Updated: Mar 1, 2019
Right. Why get hopelessly attached to the whole process of thinking it, feeling it, writing it, producing it, and recording it? Then wanting to share it, compare it, to wear it, pray about it, and hope for approval from somewhere for it. At the end of the day, it’s simply the way I’m made.
I guess it’s not any different, really, then any other addiction. It all strikes a part deep inside at our core and works its way up and out till it manifests in some tangible form for others to hear and experience. It always means more at the place where it gets imagined or discovered than when it emerges with skin on it. That reminds me of a passage in Proverbs 14:10. “The heart knows its own bitterness, and no stranger shares its joy.” ESV.
Anyway, everyone gets touched by music at some level. Maybe as just a sound to break the silence, or a release point for an emotional moment. But for me, it fights me to become an identity or an overwhelming attraction that grabs me by my face so I’ll look intensely at it. My family will attest to the fact that I’m constantly singing the things they say back as part of some song it brings to mind. How annoying is that? Right up there with making them laugh with their mouths full.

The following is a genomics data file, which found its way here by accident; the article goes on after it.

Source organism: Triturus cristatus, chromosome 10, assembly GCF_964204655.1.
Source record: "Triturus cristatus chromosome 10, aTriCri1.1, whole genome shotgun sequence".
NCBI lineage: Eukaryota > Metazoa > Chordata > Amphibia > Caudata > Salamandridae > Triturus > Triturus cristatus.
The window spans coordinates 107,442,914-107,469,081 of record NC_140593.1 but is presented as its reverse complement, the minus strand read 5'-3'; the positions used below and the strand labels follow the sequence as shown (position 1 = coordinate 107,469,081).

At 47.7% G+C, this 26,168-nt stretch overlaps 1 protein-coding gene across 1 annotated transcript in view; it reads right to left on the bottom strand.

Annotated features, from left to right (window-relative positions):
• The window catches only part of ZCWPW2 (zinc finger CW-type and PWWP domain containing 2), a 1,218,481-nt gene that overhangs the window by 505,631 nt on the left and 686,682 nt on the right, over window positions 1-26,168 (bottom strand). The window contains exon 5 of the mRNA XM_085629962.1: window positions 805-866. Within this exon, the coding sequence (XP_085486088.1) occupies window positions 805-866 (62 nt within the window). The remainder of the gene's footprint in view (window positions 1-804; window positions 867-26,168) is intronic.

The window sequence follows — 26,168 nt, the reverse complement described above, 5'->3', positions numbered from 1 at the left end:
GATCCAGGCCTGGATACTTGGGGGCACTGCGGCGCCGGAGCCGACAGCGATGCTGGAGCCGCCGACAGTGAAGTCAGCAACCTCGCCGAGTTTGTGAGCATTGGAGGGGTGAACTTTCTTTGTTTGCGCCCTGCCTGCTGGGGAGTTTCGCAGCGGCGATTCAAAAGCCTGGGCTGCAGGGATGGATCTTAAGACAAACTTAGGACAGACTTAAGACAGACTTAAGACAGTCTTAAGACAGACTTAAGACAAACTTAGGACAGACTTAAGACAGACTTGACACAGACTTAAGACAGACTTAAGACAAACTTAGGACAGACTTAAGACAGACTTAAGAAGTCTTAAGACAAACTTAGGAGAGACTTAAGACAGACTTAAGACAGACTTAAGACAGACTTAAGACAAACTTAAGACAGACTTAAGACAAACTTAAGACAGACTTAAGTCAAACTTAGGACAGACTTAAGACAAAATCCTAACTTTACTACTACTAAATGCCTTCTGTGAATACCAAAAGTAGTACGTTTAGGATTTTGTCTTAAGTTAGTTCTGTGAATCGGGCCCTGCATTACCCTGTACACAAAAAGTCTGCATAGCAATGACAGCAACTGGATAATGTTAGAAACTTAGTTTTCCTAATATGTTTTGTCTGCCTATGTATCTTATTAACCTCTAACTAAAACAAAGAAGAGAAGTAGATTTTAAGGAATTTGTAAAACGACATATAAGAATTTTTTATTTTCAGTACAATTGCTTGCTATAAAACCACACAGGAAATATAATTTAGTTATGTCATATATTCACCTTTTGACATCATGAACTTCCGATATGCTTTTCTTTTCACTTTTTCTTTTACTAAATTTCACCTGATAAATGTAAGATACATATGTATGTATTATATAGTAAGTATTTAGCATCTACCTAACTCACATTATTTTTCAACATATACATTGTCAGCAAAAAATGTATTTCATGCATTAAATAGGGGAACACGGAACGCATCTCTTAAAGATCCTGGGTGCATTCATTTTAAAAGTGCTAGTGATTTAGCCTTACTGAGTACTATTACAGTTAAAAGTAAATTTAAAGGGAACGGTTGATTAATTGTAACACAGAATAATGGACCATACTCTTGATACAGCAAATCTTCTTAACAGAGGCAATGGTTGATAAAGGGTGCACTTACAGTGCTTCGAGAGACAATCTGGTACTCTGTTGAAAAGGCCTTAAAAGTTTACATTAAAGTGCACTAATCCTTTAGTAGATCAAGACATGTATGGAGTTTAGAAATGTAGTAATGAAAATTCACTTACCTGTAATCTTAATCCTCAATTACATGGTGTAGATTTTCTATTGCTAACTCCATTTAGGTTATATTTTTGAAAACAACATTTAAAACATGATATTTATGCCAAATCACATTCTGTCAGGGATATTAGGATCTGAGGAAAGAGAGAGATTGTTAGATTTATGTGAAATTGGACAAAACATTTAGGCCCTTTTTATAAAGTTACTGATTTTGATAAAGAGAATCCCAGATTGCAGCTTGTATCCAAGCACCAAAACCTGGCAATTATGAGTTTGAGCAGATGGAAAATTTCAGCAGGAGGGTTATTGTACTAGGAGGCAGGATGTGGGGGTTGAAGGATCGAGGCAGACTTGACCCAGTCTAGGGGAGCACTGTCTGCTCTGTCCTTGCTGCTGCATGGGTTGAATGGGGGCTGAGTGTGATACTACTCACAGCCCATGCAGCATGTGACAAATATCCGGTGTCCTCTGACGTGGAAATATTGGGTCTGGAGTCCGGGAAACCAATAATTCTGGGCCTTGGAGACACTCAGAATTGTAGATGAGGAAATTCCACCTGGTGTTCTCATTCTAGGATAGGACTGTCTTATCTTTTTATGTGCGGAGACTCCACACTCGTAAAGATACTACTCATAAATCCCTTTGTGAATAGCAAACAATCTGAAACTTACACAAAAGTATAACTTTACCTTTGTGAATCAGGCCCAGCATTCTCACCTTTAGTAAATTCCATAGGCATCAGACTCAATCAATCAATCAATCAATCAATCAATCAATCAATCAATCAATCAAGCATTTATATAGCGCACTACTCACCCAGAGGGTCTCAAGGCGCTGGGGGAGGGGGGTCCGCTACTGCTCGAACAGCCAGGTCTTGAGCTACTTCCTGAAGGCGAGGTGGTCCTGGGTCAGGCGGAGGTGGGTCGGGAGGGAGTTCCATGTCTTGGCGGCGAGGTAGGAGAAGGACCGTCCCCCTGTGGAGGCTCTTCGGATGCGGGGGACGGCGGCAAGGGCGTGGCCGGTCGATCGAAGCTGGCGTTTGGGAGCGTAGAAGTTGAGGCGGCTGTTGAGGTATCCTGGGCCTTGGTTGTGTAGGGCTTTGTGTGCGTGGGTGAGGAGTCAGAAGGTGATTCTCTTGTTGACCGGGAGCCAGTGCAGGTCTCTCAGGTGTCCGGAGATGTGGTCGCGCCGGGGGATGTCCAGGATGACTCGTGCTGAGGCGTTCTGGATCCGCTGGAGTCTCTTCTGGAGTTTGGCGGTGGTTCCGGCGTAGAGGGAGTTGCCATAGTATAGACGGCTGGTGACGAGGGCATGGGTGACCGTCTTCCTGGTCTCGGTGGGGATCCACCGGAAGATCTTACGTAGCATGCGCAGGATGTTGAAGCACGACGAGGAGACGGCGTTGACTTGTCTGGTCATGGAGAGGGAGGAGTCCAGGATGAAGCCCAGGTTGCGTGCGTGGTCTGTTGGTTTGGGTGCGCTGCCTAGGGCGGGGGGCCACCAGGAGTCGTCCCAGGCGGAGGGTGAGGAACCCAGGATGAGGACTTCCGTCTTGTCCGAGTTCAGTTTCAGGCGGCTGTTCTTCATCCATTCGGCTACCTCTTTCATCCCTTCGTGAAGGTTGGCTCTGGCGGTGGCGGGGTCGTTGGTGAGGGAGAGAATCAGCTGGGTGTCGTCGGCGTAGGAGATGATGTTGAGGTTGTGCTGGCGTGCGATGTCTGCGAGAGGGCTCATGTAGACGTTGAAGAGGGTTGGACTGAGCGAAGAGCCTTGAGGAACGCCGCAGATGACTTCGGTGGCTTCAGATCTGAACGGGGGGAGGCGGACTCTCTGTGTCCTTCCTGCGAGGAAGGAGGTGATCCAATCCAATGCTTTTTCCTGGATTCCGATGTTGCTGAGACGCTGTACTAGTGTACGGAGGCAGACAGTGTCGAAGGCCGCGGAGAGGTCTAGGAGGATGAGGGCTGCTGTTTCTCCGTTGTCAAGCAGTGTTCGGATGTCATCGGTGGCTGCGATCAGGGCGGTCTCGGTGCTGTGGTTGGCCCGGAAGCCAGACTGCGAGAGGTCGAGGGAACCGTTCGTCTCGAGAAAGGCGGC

Then, when you add to it the fact that music can be what we give to God to demonstrate our devotion, dependence, our gratitude in a personal one-on-one relationship, and our worship of the ultimate divine being, it can get overwhelming all over again. It’s like taking all that is me, wrapping it up in a heap and saying to God, “This me and all I am, take it and do what you want”. Such a point of abandonment is a rare thing and usually isn’t healthy for human relationships.
So, it’s a compulsion. And a very widespread condition all over the world. Hopefully, we can share the “tar baby” and commiserate or support the whole experience and all of its parts together in the days ahead. Like learning to sail, be it a river or an ocean.